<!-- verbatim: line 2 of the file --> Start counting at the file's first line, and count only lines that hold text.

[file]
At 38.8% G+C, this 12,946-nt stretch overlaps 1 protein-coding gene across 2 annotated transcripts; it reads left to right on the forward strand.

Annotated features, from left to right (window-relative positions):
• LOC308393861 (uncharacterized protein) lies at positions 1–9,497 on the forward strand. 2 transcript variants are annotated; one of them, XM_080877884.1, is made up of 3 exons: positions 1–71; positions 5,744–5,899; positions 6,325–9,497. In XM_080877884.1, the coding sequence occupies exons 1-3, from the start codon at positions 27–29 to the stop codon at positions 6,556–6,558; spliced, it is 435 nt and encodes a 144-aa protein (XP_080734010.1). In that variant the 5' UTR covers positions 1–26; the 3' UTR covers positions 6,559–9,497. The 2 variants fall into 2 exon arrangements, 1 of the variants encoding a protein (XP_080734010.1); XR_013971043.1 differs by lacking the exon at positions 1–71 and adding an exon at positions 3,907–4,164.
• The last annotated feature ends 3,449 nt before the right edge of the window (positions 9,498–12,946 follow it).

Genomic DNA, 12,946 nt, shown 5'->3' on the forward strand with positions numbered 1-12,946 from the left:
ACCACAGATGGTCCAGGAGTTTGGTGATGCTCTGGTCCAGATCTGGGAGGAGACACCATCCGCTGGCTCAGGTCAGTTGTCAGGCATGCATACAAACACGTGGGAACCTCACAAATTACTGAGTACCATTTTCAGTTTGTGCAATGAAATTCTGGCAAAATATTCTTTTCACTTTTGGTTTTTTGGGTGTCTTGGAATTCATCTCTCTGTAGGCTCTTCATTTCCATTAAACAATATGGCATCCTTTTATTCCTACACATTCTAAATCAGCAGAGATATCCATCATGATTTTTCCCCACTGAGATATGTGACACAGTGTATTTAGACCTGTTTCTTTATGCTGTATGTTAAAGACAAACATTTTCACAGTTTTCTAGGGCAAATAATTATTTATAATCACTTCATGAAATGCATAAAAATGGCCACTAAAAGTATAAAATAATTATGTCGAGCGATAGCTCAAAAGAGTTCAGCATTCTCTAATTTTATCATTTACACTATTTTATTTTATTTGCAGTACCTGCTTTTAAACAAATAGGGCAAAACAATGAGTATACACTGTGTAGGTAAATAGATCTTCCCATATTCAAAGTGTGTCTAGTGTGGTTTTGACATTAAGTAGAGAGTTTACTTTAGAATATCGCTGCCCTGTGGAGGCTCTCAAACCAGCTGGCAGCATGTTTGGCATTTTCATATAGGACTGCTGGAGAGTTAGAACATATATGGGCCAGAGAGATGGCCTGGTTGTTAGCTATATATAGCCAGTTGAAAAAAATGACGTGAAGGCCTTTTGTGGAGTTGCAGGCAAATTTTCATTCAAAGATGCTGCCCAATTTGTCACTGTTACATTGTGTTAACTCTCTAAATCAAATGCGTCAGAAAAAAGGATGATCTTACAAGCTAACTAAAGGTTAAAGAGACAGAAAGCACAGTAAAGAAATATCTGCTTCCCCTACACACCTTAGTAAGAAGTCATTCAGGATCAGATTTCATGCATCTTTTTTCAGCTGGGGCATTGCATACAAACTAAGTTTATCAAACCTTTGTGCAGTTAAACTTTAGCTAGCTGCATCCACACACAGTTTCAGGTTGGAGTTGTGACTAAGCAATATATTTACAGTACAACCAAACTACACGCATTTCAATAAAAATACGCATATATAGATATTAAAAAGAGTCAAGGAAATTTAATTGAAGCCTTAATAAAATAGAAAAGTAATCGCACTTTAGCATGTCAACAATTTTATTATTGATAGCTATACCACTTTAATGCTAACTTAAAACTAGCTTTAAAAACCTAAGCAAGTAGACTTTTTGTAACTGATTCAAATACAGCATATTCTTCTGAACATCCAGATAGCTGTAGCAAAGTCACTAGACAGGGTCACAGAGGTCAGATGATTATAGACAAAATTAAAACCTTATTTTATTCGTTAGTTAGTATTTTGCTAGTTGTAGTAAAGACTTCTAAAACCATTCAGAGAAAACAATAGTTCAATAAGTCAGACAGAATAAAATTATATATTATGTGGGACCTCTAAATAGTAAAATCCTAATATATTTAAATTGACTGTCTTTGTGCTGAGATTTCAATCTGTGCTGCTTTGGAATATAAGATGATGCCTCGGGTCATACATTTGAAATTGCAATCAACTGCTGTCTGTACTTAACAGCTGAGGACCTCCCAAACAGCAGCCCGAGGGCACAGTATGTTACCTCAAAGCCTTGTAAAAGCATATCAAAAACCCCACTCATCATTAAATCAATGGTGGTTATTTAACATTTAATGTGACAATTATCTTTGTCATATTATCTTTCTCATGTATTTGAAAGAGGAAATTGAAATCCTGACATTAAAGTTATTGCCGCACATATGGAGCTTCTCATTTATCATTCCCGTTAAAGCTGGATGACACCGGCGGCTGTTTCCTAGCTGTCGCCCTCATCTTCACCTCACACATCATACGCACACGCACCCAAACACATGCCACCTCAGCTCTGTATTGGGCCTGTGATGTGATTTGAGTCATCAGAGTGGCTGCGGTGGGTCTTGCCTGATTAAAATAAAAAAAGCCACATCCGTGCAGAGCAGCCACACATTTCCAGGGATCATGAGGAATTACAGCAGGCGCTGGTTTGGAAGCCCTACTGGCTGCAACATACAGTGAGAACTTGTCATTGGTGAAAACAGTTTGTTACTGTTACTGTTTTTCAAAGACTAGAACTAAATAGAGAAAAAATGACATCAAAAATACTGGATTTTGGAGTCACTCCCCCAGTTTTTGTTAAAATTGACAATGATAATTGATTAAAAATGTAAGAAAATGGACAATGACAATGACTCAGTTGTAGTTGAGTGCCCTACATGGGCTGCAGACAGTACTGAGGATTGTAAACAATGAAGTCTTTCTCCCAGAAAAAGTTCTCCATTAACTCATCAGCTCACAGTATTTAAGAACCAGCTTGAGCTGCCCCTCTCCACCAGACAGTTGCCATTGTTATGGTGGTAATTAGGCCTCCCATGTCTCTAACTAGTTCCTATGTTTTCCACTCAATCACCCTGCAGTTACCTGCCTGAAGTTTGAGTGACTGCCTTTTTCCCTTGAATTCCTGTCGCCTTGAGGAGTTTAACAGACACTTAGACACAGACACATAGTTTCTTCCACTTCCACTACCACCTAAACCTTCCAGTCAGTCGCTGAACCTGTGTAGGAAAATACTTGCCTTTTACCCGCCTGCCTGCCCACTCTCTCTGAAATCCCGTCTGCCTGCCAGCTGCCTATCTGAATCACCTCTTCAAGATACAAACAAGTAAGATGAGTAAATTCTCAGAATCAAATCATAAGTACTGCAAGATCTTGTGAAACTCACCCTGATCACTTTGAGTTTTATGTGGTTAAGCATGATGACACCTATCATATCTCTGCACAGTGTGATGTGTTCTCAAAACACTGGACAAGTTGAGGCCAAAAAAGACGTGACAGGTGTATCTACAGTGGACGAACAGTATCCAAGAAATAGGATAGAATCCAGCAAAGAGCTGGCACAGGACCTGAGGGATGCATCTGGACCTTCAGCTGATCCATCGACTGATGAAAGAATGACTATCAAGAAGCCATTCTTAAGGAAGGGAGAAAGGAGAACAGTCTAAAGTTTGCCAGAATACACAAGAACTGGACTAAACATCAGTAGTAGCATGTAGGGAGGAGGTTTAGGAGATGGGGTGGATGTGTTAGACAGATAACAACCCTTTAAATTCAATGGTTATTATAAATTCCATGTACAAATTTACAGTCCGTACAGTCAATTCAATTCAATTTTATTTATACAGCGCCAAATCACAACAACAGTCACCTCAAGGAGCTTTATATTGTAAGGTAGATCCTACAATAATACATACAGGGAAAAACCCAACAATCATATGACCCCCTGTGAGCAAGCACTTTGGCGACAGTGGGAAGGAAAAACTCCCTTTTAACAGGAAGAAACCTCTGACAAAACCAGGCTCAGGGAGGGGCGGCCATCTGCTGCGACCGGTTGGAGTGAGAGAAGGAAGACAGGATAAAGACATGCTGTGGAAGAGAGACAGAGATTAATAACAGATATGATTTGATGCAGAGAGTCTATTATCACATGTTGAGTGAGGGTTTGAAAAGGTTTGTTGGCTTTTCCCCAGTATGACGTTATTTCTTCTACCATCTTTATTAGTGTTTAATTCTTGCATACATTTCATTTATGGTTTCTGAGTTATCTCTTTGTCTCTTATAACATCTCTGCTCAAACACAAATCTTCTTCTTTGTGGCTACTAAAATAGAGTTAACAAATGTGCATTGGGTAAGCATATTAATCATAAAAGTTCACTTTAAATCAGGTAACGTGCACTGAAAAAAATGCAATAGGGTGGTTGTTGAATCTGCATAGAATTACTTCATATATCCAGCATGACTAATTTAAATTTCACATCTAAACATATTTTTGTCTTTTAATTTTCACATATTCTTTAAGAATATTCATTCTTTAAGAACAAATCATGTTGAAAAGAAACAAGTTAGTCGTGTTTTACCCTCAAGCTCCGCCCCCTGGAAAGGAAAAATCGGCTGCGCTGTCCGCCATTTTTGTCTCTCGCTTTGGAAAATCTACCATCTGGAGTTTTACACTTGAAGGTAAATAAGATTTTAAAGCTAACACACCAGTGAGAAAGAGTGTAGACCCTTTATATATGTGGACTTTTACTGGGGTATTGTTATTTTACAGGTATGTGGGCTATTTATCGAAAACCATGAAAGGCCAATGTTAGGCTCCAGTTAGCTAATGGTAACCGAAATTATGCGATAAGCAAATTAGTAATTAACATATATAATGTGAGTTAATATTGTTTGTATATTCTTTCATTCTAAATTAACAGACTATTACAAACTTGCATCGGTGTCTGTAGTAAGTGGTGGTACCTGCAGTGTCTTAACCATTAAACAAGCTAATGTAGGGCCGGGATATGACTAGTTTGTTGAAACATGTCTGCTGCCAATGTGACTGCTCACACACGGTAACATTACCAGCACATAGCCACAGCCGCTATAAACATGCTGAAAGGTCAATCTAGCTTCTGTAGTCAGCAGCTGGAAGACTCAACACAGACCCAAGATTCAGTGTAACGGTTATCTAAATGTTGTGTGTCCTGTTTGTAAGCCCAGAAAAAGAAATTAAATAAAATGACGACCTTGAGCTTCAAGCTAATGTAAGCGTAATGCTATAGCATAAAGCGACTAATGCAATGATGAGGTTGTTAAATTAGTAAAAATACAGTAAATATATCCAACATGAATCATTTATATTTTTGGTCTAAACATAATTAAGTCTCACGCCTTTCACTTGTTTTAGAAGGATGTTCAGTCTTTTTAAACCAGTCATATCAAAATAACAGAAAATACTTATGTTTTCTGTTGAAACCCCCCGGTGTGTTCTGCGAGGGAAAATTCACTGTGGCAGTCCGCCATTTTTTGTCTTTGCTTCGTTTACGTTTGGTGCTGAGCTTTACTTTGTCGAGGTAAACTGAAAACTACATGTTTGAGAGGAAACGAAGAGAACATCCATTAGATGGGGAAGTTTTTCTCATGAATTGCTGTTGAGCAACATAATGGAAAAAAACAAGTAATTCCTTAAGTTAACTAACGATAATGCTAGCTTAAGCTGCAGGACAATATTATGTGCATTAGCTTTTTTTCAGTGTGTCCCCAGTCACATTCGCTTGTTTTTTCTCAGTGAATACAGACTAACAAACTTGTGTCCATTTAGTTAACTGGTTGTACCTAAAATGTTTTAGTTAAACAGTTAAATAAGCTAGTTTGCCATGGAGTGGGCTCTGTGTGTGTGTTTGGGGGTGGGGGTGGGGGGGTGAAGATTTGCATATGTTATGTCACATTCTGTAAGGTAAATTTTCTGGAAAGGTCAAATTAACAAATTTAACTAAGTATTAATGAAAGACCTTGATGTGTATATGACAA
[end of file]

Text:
Annotated features, from left to right (window-relative positions):